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I have migraines that cause my face to go numb, both my legs to go weak and get pins and needles and burning sensations. I can have altered sensation in both my feet and legs at the same time, this usually only lasts for short periods of time but happens on and off with twitching in the numb areas. Sometimes this can make it difficult to walk. I can also get a tingling tongue. I also sometimes get stabbing eye pain. I never feel sick or light sensitive but I have stabbing like pains in my head, like an electrical bolt. I have had repeat brain MRI on a T3 machine which have been normal. I never usually get severe headache just more weird sensations in my head.
Can migraine cause both legs to go numb at the same time? Or both arms at the same time? I was told migraine is only one sided? I have had spinal MRI and this is normal too.
Thank you for any info. Cheers, Eleanor.
Although the headache and many of the other sy...
You’ve developed a strange little numbness and tingling in the fingers of your left hand. It doesn’t really hurt, but it’s just.... odd. Maybe the tingling goes away on its own and you don’t think about it again. Or maybe it sticks around and even starts to slowly grow so that now your forearm is numb, too. Do you call the doctor? For some tingling fingers.... There are many possible causes of numb fingers. Let’s assume that you didn’t just break your fingers; because if you had, you’d be in the emergency room seeking medical attention. The numbness could be caused by (but less frequently) frostbite, leprosy, or rare genetic disorders, such as Haim-Munk syndrome or hereditary neuropathy with liability to pressure palsies . Do you have diabetes? Pernicious anemia? Hypothyroidism? Peripheral vascular disease? Lupus? Raynaud’s syndrome? Guillaine-Barre syndrome? Cervi...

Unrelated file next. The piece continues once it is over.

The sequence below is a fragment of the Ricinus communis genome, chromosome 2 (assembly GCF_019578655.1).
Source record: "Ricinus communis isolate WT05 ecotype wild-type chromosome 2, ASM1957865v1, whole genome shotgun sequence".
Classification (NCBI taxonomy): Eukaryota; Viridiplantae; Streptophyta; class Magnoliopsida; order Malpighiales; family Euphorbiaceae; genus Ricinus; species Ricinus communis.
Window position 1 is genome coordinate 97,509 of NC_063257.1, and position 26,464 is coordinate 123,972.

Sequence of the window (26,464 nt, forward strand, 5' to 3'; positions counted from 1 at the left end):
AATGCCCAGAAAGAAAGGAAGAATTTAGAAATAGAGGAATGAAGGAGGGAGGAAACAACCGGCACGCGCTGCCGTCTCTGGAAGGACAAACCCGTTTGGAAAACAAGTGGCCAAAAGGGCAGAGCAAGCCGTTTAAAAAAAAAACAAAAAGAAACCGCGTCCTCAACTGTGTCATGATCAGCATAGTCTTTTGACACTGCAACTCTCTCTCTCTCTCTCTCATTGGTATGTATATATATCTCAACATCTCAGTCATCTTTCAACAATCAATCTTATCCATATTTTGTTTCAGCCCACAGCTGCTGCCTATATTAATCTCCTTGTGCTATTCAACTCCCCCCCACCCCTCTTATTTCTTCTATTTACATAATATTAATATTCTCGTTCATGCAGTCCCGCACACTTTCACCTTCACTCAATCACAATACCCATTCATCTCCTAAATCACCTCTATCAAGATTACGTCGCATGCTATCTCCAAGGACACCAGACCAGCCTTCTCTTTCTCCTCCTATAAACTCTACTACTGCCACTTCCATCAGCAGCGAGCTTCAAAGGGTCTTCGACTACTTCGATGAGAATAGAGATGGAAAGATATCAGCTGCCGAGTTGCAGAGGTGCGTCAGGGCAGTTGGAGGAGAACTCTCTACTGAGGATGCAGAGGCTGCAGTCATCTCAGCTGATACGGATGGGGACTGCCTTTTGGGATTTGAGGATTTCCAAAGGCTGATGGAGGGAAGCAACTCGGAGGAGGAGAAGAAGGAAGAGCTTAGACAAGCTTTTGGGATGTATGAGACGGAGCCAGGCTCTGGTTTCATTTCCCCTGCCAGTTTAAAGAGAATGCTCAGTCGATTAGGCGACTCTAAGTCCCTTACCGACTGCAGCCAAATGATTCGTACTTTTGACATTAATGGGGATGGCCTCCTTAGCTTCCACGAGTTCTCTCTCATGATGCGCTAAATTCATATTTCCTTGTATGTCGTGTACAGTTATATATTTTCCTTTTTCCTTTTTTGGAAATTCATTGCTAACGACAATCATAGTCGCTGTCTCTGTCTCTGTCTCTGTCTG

The inability to get a good night's sleep and awaken feeling refreshed is a common problem for people with fibromyalgia. The question is – are the sleep problems a result of having fibromyalgia or is fibromyalgia the result of having problems sleeping. It's basically a chicken and egg kind of question. Based on their study reported in the November issue of the journal Arthritis & Rheumatism , researchers at Norwegian University of Science and Technology believe that, at the very least, sleep problems can increase a person's risk of developing FM. Study Design and Results The longitudinal study included 12,350 women who were free of fibromyalgia , musculoskeletal pain, and physical impairments at baseline in 1984 to 1986. The researchers followed up with the women 10 years later in 1995 to 1997. At that time, 327 of them had developed FM. The researchers found that the relative risk of developing FM tripled for women between the ages of ...
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